It is good to hear that, as a Scot, I will survive longer in the wild than my fellow Brits.

(This may come as a surprise to anyone who has seen me in the great outdoors, not least of all my children, who know I hate insects, can’t stand being cold and wet and would run shrieking from anything bigger than a midgie. I would actually run shrieking from a midgie. It would take a lot to get me camping.)

But it is true, according to a new interactive survey set up by Lenstore.

The company has tested more than 2000 people to see who can see most faces in everyday objects, which is apparently a thing (it has a name and everything – pareidolia –) and which can save your life in the wild.

In this admittedly far from scientific study (it just requires you to look at 10 pictures online and click yes or no, depending on whether you can see faces in them), Scotland came out on top.

Pareidolia is a psychological phenomenon that causes people to see patterns in random objects, often assigning human characteristics to them.

This is a game my boys and I play all the time, especially in the car on the school run, where we check out passing vehicles and assign emotions to them. Buses are generally grumpy, vans can be happy or sad, and it IS possible for cars to look smug – particularly BMWs and Audis.

It’s weirdly addictive and sometimes hilarious. I swear only this morning we saw a van whose white rear shutter door with two tiny black handles and a yellow sticker in the middle looked just like a penguin.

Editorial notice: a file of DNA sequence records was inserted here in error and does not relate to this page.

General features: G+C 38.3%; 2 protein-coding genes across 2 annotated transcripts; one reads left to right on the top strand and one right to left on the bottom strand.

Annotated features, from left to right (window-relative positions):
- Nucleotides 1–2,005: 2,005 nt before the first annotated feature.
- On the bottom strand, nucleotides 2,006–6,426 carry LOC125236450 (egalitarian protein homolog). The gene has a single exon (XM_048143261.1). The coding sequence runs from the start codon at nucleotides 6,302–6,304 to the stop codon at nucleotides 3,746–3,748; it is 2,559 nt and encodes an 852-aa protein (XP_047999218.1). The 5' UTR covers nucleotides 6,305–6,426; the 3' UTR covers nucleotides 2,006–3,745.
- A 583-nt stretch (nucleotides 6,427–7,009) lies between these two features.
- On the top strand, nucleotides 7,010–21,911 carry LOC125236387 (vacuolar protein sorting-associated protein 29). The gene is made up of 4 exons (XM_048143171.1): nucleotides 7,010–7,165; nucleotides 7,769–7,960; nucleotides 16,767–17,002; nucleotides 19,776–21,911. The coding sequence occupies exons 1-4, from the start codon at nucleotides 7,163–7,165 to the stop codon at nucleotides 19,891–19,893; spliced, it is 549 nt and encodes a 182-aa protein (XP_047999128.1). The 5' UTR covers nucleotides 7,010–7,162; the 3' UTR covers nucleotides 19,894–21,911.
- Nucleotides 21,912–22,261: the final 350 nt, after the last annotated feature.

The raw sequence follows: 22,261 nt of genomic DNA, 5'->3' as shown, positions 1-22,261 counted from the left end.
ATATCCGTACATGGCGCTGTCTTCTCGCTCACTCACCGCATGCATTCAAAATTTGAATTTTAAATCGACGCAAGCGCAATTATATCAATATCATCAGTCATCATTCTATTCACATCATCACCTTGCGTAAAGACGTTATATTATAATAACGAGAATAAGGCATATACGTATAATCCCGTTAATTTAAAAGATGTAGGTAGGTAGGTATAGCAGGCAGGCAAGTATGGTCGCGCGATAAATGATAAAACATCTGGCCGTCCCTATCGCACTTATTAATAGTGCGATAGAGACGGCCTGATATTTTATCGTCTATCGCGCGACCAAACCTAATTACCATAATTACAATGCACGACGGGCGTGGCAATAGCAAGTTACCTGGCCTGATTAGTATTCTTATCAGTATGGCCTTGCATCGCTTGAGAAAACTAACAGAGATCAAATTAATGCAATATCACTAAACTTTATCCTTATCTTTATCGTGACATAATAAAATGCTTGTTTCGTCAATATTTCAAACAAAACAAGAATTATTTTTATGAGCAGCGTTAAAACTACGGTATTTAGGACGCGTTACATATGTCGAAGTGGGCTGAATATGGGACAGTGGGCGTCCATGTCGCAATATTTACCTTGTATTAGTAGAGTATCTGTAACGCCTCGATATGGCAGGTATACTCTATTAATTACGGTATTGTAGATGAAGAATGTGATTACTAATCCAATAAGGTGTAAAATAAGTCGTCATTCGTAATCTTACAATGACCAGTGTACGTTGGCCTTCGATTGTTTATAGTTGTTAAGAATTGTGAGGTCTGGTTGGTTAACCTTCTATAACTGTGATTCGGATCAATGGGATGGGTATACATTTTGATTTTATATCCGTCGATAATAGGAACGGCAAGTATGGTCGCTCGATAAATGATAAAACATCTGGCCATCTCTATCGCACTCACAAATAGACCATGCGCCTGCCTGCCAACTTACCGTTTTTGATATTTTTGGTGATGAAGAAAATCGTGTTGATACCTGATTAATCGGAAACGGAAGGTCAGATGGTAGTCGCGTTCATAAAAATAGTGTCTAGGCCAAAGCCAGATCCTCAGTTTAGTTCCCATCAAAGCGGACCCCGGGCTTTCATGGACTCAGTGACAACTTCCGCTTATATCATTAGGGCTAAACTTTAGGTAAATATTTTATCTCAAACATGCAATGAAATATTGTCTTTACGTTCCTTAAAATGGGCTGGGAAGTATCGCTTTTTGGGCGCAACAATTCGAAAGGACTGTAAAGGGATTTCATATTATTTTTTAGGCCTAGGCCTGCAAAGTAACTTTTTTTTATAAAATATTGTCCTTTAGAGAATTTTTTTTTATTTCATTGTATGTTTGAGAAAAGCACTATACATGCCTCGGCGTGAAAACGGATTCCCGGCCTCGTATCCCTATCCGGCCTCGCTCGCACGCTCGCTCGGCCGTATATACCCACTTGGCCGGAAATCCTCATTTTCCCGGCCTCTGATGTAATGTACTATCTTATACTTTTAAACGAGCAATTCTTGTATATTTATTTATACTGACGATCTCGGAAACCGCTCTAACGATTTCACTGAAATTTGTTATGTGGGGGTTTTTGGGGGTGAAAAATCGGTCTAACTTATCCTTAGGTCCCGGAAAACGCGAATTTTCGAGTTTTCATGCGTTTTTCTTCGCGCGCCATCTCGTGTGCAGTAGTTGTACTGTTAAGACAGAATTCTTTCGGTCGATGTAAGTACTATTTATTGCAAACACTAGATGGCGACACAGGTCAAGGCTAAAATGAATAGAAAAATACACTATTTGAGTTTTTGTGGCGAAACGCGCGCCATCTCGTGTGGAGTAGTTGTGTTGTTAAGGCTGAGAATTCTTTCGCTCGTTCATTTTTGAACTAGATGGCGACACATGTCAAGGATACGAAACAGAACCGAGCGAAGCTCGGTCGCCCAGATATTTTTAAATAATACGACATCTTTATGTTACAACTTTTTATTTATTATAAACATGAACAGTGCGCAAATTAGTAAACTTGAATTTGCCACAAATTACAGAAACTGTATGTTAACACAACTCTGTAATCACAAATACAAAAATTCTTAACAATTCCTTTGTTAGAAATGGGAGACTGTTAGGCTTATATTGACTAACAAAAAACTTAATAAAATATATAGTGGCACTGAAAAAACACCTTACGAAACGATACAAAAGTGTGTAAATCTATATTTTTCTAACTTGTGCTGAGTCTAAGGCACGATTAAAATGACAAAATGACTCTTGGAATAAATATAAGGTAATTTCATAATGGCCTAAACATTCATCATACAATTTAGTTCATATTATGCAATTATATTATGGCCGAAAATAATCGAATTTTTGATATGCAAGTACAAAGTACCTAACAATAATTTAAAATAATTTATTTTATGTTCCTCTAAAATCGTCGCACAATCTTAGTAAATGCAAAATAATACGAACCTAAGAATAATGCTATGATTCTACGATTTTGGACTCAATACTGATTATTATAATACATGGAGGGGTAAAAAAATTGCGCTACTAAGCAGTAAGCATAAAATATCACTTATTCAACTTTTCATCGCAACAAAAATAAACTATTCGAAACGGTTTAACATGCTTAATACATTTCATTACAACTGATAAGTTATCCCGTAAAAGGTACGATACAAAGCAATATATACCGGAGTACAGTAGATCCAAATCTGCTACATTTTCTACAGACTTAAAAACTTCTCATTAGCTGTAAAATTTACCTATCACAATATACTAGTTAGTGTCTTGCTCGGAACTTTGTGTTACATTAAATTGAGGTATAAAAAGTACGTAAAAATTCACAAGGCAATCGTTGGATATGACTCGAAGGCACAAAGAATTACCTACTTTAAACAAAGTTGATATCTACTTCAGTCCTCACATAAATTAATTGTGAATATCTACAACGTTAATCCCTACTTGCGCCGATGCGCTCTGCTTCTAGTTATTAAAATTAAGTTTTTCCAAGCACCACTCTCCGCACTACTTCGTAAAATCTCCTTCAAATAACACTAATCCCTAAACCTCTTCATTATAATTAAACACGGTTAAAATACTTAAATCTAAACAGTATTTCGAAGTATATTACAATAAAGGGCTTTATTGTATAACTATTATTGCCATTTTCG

Anyway, hilarity aside, this ability will serve us in good stead. It has been hypothesised that there is a fundamental evolutionary need to see faces. It helps you survive, as it is definitely safer to assume you ARE seeing a face, even if there is none, than NOT see a face when a predator is gaining on you.

As Christopher French, of the British Psychological Society, puts it: “A classic example is the Stone Age guy standing there, scratching his beard, wondering whether that rustling in the bushes really is a sabre-toothed tiger.

“You’re much more likely to survive if you assume it’s a sabre-toothed tiger and get the hell out of there, rather than ending up as lunch.”

The Making Faces study ( taps in to our love of seeing things in clouds, or the face of Jesus in a croissant.

The findings claim that Scots are the best at doing it, with 67 per cent of us able to do it; and women are better at it than men (just – 66 per cent compared to 61 per cent).perhaps because, say the experts, women tend to be better at deciphering emotions through facial expressions.

This is good news. Having discovered this new skill of mine, I feel a lot more comfortable about going camping...